Produced in two sizes, Serpentine Postbox is immediately recognizable for what it is. The playfully exaggerated lip-shaped opening, made from a separate CNC-machined block, invites passers-by to write and post a message as a way of remembering their visit to the Serpentine Gallery but also of reviving handwriting as a means of interacting with others.
The collaboration between playwright, actor and presenter Kwame Kwei-Armah, Artistic Director of the Young Vic, and designer Tomoko Azumi of TNA Design Studio led to an object - a bench - that has to do with its commissioner’s family roots and the epic journeys of his forebears, originally shipped from the African continent to the Caribbean and much later - in the case of the Kwei-Armah family - from the Caribbean to the United Kingdom. The bench was designed with the commissioner’s grandson in mind, as a place to sit and one day remember the time spent with his grandfather, the material of the seat encouraging awareness of the passing of time yet the vital energy that continues in the timber. The stream-bent red oak rails of the Au bench recall the hull of a ship. The X in the center of the bench has a twofold reference: the crystal structure of gold, and Malcolm X, whose autobiography had a profound effect on Kwei-Armah as a young man.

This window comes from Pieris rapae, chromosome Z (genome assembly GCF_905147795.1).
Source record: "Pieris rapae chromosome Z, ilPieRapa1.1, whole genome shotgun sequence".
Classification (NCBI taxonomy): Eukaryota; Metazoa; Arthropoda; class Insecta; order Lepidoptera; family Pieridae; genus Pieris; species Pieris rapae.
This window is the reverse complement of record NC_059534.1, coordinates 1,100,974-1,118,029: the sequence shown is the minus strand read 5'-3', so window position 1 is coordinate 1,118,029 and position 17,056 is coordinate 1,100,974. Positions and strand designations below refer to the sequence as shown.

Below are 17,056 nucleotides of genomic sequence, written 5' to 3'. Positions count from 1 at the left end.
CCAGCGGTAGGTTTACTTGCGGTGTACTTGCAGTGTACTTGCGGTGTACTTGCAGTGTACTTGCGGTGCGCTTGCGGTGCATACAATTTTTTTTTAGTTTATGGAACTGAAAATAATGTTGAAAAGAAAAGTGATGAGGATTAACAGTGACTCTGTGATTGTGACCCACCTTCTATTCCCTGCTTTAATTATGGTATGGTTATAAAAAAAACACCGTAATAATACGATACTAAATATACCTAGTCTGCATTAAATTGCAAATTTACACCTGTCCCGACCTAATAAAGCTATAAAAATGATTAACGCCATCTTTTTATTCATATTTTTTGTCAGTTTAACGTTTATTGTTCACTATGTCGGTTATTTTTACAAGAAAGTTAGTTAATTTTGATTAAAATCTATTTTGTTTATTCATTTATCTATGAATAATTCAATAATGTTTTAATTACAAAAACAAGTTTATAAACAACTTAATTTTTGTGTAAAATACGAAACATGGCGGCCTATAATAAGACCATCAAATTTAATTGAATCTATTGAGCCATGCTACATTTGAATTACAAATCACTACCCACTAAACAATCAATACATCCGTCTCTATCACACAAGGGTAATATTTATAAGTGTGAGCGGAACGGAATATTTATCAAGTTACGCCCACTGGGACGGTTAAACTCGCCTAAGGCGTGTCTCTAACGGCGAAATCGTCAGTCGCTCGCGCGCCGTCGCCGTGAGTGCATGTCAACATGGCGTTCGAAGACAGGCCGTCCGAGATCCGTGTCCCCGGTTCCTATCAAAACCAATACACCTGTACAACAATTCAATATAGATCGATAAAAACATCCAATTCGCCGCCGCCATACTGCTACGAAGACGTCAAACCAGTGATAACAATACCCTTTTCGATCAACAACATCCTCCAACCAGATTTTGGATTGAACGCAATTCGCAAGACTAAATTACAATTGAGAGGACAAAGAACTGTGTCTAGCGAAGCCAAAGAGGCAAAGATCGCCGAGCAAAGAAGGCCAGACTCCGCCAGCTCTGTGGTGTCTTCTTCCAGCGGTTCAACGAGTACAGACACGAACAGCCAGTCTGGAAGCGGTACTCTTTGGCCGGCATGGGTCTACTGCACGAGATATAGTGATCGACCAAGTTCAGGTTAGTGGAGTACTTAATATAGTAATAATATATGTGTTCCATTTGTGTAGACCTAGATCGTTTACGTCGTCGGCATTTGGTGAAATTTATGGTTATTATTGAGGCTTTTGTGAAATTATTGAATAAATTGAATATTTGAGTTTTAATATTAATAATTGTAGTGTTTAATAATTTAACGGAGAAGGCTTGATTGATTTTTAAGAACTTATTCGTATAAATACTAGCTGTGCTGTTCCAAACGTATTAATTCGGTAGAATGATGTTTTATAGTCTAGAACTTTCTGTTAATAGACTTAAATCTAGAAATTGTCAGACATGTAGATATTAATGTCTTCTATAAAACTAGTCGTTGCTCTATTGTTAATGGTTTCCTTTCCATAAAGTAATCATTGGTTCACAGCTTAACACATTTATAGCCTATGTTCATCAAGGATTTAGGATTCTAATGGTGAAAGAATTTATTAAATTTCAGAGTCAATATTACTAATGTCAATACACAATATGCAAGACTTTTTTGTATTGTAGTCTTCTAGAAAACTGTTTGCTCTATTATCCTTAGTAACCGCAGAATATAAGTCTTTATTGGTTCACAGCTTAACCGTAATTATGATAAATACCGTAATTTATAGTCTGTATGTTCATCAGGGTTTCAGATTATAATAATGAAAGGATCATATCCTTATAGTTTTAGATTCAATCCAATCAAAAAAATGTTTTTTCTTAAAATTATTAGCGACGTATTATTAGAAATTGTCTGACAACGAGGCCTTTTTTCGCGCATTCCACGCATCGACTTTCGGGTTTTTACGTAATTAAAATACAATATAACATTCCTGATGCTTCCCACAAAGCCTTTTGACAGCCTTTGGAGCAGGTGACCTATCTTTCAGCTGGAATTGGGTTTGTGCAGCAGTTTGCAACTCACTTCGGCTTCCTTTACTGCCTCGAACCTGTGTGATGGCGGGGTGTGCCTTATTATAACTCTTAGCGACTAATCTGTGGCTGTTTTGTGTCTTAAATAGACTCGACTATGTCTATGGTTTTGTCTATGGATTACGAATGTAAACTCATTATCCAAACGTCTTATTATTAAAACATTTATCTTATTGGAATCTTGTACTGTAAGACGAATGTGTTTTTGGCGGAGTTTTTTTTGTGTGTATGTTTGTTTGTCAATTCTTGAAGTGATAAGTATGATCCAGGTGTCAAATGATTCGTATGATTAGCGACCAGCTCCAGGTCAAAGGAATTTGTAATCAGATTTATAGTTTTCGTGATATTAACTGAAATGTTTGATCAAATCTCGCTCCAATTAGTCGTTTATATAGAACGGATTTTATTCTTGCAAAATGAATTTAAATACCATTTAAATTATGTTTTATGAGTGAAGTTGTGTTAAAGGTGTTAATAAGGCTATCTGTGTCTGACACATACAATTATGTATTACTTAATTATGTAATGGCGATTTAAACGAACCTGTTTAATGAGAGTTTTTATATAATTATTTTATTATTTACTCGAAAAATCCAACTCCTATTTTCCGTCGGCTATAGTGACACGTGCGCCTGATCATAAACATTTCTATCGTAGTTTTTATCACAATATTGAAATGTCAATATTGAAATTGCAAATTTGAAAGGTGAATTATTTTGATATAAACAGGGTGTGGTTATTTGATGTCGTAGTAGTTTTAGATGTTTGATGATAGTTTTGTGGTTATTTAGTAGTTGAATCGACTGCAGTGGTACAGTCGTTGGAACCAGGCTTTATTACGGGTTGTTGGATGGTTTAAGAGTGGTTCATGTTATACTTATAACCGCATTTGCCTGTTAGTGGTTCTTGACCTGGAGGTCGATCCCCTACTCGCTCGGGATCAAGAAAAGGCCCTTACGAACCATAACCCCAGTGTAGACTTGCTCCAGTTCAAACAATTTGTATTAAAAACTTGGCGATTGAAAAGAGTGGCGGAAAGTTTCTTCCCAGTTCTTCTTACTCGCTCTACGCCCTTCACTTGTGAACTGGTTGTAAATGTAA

Sir Ian Blatchford is Director and Managing Director of the Science Museum Group where he is currently working on a permanent exhibition on the future of agriculture. One of his key concerns is the dwindling bee population. Appropriately, the object he chose was a beehive to be left to the museum and its visitors. Given their shared interest in the natural world, organic materials, and especially the plight of bees, designer Marlène Huissoud and Blatchford were immediately on the same wave length. Huissoud is in fact the daughter of a beekeeper, so bees have always been a part of her life. The object designed - Beehave - makes a clear break with conventional beehives, designed as a miniature houses to optimize honey collection but a far cry from the natural bee habitat. This beehive takes the form of a hollow trunk. Not only a
man-made object, it is especially a life-giving haven for bees. Hand chiseled, the timber was subsequently scorched with a blowtorch and the inner and outer surfaces coated with a dark resinous material produced by bees. The strong smell attracts the bees, encouraging them to colonize the hollow.